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I've done this piece of code for creating bernulli samples, but I think that it is a so heavy algorithm because every time I call this recursive function I create a new vector that is passed to it. Is there a way for making this algorithm faster?

Here is the algorithm and the description:

As already said, this function creates bernulli samples recursively. If n, that is the number of elements that should be found, is equals 0 I print the sample.

Else to the sample that is passed I add every element of the population (I have to create a vector for everyone of this new samples), and I call the function with this new sample and n(the number of element to be found) decremented.

private static void distribuzioneBernoulli(int n, Vector<Float> population, Vector<Float> sample){
    // exit condition, when n equals 0 the fuction doesn't self-calls
    if(n==0){
        JOptionPane.ShowMessageDialog(null, campione);
    }

    // Every element of the population is added to the sample,
    // and is recalled the function
    for(int x = 0; x < population.size(); x++){
        Vector<Float> aggiunta = new Vector<Float>(sample);
        aggiunta.add(population.elementAt(x));
        distribuzioneBernoulli(n-1, population, aggiunta);
    }
}
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You are not calculating any samples. Instead, you are creating all possible sequences out of the elements on population of length n. Consider population = {1, 1, 2, 3} and n = 3. Then you would produce:

1 1 1    1 1 1    2 1 1    3 1 1
1 1 1    1 1 1    2 1 1    3 1 1
1 1 2    1 1 2    2 1 2    3 1 2
1 1 3    1 1 3    2 1 3    3 1 3
1 1 1    1 1 1    2 1 1    3 1 1
1 1 1    1 1 1    2 1 1    3 1 1
1 1 2    1 1 2    2 1 2    3 1 2
1 1 3    1 1 3    2 1 3    3 1 3
1 2 1    1 2 1    2 2 1    3 2 1
1 2 1    1 2 1    2 2 1    3 2 1
1 2 2    1 2 2    2 2 2    3 2 2
1 2 3    1 2 3    2 2 3    3 2 3
1 3 1    1 3 1    2 3 1    3 3 1
1 3 1    1 3 1    2 3 1    3 3 1
1 3 2    1 3 2    2 3 2    3 3 2
1 3 3    1 3 3    2 3 3    3 3 3

The number of sequences is population.sizen (here: 4³ = 64).

A Bernoulli sample would return one of these sequences with equal probability.

If you want to return a Bernoulli sample, then the following code would be better:

static <T> List<T> bernoulliSample(int size, List<T> population, Random rng) {
  assert population != null;
  assert rng != null;
  List<T> sequence = new ArrayList<T>(size);
  for (int i = 0; i < size; i++) {
    sequence.add(population.get(rng.nextInt(population.size())));
  }
  return sequence;
}

If you want to construct all possible sequences (≠ permutations), then we can pre-allocate a data structure that holds all sequences. However, it might be better to return an Iterator or Iterable object that computes the sequences lazily.

Eager solution

static <T> List<List<T>> allSequences(int size, List<T> population) {
  assert population != null;
  assert size >= 0;
  int sequenceCount = ipow(population.size(), n); // see http://stackoverflow.com/a/10517609/1521179

  List<List<T>> sequences = new ArrayList<List<T>>(sequenceCount);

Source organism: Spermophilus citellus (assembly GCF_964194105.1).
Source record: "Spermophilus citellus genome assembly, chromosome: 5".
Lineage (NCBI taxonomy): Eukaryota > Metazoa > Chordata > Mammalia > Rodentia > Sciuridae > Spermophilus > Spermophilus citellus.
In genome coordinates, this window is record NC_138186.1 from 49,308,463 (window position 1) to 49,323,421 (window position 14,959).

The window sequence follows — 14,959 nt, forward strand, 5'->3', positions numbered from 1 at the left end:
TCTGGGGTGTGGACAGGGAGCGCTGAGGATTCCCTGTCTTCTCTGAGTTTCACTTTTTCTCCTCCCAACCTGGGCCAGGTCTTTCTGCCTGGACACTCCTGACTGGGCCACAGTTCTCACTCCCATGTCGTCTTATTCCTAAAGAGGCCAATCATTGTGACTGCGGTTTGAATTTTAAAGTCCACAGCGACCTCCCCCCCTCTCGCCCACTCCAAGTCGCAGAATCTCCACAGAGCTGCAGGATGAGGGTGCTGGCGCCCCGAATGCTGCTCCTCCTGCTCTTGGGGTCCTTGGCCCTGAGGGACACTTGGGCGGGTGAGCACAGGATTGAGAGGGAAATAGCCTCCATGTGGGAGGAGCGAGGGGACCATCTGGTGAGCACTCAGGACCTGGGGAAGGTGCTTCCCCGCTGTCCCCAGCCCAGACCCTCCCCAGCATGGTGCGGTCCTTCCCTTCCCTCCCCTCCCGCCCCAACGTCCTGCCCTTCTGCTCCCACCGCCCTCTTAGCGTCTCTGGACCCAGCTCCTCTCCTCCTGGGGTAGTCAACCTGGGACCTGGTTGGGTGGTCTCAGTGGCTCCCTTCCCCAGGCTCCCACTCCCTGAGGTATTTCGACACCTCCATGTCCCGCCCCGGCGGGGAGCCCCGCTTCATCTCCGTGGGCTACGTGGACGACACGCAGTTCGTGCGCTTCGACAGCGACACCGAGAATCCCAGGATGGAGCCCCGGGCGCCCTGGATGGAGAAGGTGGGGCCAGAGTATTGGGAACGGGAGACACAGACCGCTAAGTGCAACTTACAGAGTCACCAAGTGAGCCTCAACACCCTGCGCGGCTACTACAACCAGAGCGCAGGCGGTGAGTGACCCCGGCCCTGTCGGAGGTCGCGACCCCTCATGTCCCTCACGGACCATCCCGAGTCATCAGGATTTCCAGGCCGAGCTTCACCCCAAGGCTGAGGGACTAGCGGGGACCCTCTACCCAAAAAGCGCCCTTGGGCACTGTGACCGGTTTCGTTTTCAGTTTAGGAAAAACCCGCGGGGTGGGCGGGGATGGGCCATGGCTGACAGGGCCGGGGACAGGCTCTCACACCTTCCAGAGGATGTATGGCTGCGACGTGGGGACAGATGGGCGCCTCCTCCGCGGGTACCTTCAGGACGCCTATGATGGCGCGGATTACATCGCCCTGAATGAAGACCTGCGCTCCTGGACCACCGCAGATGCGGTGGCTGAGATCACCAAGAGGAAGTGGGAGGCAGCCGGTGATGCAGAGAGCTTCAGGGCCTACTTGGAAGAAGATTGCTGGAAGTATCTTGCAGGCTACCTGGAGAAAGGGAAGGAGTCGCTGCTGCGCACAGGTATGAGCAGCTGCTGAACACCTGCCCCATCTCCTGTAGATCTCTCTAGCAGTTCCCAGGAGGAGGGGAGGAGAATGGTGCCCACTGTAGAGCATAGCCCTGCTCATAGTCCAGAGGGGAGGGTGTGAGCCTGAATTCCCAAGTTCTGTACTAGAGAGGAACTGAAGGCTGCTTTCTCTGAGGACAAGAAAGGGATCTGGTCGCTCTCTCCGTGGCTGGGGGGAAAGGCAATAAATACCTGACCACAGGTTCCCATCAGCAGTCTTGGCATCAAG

for (int i = 0; i < sequenceCount; i++) {
    sequences.add(sequenceAt(i, population));
  }

  return sequences;
}

Now what is sequenceAt? Each integer in the range [0, sequenceCount) can be translated into a specific sequence, much like decimal numbers can be translated into octal. The difference here is that instead of digits, we have items in population.

private static <T> List<T> sequenceAt(int size, int n, List<T> population) {
  List<T> sequence = new ArrayList<T>(size);

  for (int i : asBase(size, n, population.size())) {
    sequence.add(population.get(i));
  }

  return sequence;
}

Notice that we don't copy around any half-finished lists here, and we don't rely on recursion.

This method here will transform an integer into a list of digits in another base:

private static int[] asBase(int size, int n, int base) {
  int digits[] = new int[size];

  for (int i = size - 1, rem = n; i >= 0; i--, rem /= base) {
    digits[i] = rem % base;
  }

  return digits;
}

Lazy solution

This can reuse the helper methods from above solution.

class Sequences<T> implements Iterable<List<T>> {

  private final List<T> population;
  private final int     count;
  private final int     size;

  public Sequences(int size, List<T> population) {
    assert population != null;
    this.population = population;

    assert size >= 0;
    this.size = size:

    this.count = ipow(population.size(), size); // see http://stackoverflow.com/a/10517609/1521179
  }

  public Iterator<List<T>> iterator() {
    return new Iterator<List<T>>() {
      int cursor = 0;

      public boolean hasNext() {
        return cursor < count;
      }

      public List<T> next() {
        if (!hasNext()) throw new NoSuchElementException();
        return sequenceAt(size, cursor++, population);
      }

      public void remove() {
        throw new UnsupportedOperationException();
      }

      // sequenceAt, asBase
    };
  }

  // ipow

}

Now we could print out all sequences like

for (List<Integer> sequence : new Sequences<Integer>(3, Arrays.asList(1, 1, 2, 3))) {
    for (int i : sequence) System.out.print(i + " ");
    System.out.println();
}

With both of these solutions we could skip the indirection from translating a number to a specific sequence. Instead, we could maintain an array of indices directly and update it after each sequence. Such a solution could be more efficient, as it results in fewer allocations.

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